Is vitamin D an effective antidepressant?

Posted on: December 4, 2015   by  John Cannell, MD

img

A recent Iranian paper confirmed that vitamin D is an effective antidepressant.

Sepehrmanesh Z, Kolahdooz F, Abedi F, Mazroii N, Assarian A, Asemi Z, Esmaillzadeh A. Vitamin D Supplementation Affects the Beck Depression Inventory, Insulin Resistance, and Biomarkers of Oxidative Stress in Patients with Major Depressive Disorder: A Randomized, Controlled Clinical Trial. J Nutr. 2015 Nov 25. pii: jn218883. [Epub ahead of print]

There has already been a meta-analysis of 7 randomized controlled trials that concluded vitamin D is an effective antidepressant, as effective as the medications marketed by the pharmaceutical companies.

Dr. Cannell on vitamin D for the treatment of depression

However, this study was unique in that it had a depressed control group that remained deficient throughout the 8 week trial; researchers measured baseline and final vitamin D levels of patients with major depressive disorder to find that 25(OH)D levels increased by 20 ng/ml in the treatment group to a final level of 30 ng/ml. Unfortunately, they used weekly, not daily, vitamin D dosing.

The 40 patients who met the criteria for major depression were randomized to either placebo or 50,000 IU/week for 8 weeks. The Beck Depression Inventory (BDI) was used to measure depression. They also measured conditions not directly caused by depression such as serum insulin, insulin resistance, total plasma antioxidant capacity and serum glutathione (glutathione is the body’s master antioxidant).

Ultimately, 36 subjects completed the trial (18 in each group). Baseline 25(OH)D was 8 ng/ml in the treatment group and 13 ng/ml in the placebo group. At the end of the trial, after adjusting for baseline value, BMI and age, BDI scores were lower in the treatment group (P = 0.04), serum insulin was higher (P=0.03), insulin resistance was improved (P=0.03) and serum glutathione was higher (P=0.02).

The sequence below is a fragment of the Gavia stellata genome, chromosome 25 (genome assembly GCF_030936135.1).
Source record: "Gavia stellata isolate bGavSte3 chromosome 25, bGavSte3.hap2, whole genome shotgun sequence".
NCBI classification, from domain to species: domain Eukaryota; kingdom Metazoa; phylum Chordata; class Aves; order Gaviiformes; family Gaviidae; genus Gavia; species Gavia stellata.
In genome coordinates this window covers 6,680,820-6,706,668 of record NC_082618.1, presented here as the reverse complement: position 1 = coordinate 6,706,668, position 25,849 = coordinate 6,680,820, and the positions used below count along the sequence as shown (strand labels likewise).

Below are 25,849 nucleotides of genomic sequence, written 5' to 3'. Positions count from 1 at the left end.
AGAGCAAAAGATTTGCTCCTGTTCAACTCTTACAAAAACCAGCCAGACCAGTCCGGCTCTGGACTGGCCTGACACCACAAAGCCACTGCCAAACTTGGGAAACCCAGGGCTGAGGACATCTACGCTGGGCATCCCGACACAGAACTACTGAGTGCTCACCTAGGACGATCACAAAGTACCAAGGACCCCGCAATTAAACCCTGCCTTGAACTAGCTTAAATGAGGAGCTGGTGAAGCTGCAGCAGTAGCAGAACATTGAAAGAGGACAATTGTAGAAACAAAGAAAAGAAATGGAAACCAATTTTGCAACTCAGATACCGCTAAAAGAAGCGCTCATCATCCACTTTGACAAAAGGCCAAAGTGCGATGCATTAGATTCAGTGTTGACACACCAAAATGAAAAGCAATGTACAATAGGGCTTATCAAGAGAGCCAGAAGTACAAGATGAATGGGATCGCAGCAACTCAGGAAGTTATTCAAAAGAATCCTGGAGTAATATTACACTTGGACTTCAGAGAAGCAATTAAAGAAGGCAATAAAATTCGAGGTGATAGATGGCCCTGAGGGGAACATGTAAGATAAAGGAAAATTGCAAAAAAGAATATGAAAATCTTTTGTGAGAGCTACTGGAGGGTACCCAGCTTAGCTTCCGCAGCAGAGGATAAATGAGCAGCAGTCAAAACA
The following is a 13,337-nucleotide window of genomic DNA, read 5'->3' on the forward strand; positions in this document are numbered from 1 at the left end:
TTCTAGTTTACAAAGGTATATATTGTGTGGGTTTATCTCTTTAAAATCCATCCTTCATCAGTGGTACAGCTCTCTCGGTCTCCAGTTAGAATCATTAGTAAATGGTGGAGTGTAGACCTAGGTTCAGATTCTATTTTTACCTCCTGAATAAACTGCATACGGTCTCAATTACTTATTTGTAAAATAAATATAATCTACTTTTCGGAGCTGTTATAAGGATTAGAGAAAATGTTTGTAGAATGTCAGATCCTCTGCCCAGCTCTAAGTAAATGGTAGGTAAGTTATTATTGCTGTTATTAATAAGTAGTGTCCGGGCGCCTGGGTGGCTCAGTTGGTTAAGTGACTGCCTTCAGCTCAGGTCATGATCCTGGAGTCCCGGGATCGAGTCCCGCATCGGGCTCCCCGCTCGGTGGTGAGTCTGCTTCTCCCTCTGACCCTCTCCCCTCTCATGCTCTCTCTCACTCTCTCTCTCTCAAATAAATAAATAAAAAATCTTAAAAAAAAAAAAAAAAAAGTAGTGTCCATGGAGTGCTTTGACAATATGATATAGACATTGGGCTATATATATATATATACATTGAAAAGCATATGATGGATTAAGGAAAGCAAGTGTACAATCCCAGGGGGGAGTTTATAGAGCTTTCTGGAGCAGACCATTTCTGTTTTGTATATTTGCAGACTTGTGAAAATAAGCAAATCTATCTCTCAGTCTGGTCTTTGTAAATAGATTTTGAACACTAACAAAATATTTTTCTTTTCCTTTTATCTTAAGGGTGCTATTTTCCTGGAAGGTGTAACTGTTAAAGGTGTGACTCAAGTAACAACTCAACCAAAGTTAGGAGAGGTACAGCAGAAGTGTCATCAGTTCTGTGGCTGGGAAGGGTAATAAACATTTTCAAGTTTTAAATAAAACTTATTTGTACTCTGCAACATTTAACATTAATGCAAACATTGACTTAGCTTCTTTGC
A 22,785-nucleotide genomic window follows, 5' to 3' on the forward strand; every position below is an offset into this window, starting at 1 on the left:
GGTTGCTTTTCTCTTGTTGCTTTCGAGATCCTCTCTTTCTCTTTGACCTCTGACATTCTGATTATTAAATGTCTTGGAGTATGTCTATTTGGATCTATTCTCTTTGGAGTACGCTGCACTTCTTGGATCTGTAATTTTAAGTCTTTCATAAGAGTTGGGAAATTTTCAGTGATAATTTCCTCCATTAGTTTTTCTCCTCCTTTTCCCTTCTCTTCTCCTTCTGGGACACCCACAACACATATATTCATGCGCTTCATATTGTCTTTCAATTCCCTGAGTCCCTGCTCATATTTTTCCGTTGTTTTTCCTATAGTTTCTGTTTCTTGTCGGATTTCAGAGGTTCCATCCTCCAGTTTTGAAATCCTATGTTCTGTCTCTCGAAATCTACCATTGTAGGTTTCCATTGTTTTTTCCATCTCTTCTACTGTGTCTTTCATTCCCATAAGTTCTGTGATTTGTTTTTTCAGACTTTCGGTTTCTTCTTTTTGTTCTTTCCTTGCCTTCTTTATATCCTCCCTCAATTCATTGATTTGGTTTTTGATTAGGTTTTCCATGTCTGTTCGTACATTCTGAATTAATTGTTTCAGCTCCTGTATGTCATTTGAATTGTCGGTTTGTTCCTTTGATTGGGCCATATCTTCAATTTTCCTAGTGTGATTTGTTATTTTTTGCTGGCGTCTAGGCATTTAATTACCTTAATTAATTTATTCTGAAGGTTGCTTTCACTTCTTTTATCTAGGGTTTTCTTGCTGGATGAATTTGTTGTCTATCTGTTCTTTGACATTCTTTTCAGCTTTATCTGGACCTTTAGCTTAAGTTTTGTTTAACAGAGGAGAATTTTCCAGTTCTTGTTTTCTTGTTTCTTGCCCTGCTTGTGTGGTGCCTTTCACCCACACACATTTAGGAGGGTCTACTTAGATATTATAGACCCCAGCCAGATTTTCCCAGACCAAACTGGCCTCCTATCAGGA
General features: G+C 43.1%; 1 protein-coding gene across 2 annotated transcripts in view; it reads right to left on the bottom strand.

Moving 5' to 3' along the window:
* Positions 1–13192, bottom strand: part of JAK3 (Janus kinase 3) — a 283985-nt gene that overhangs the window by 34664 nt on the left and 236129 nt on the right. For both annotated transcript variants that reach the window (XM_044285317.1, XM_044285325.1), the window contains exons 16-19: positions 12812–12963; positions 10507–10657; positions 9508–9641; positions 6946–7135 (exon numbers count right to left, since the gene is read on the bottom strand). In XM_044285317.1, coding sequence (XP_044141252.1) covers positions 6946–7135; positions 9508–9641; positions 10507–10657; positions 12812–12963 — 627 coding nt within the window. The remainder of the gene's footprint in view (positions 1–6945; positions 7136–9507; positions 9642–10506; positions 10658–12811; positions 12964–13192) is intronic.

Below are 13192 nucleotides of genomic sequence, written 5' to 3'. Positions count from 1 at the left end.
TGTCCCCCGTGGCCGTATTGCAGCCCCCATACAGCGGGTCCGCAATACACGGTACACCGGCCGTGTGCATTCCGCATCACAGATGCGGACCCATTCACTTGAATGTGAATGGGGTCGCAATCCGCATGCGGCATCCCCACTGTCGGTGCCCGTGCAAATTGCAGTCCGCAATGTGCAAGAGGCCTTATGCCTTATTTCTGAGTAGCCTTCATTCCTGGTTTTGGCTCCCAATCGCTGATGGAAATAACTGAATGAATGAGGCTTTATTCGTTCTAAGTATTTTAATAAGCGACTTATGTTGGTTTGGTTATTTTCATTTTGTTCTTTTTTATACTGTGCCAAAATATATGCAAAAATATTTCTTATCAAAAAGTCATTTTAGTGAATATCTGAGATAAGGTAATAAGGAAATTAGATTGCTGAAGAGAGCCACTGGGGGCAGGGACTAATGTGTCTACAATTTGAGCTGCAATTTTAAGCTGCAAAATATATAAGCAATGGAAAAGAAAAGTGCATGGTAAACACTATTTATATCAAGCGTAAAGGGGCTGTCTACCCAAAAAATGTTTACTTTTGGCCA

One wonders whether the improvements would have been amplified if the baseline 25(OH)D levels of the placebo group was in the single digits (like the treatment group), if adequate daily doses (5,000 – 10,000 IU/day) were used and if final 25(OH)D levels were between 40 – 60 ng/ml.

2 Responses to Is vitamin D an effective antidepressant?

  1. hlahore@gmail.com

    Depression and many other diseases have been proven to be treated by Vitamin D

    There have been 272 successful intervention trials – when Vitamin D level got high enough
    http://vitamindwiki.com/tiki-index.php?page_id=6329

    The study on this page has the following title on VitaminDWiki
    Depression not reduced when vitamin D levels less than 30 nanograms – RCT Nov 2015
    http://vitamindwiki.com/tiki-index.php?page_id=7154

    A similar study has a similar title
    Back pain not relieved when vitamin D levels remained below 30 nanograms – Nov 2015
    http://vitamindwiki.com/tiki-index.php?page_id=7152

  2. Rita Celone Umile

    I think 40 ng/ml to 60 ng/ml is low when we speak of utilizing vitamin D as a therapy for the treatment of any specific disease.

    I also think that stating 40 ng/mL to 60 ng/mL as being an adequate level for those who are ill sets the stage for disappointment with respect to those who desire to utilize D as a drug. In plain words: they’re still going to be sick with a 25(OH)D level in this range.

    A level of 40 ng/mL to 60 ng/mL is what we should aim for in our children, so that they have a lifetime of vitamin D sufficiency.

    Of course, this is only my opinion. 😉 But, I do follow my own advice on this topic.

    Be well.

Test Your Vitamin D Levels at Home!

Our in-home Vitamin D Test Kit is easy, affordable, and an accurate way to find out your Vitamin D status.

order NOW

We need your help!

We're spreading awareness on Vitamin D Deficiency
Donate NOW
Latest Articles
img
Vitamin D supplementation may provide relief for patients with atopic dermatitis

A recently published meta-analysis proves that vitamin D supplementation is a safe and effective treatment for atopic dermatitis.

Weekly Newsletter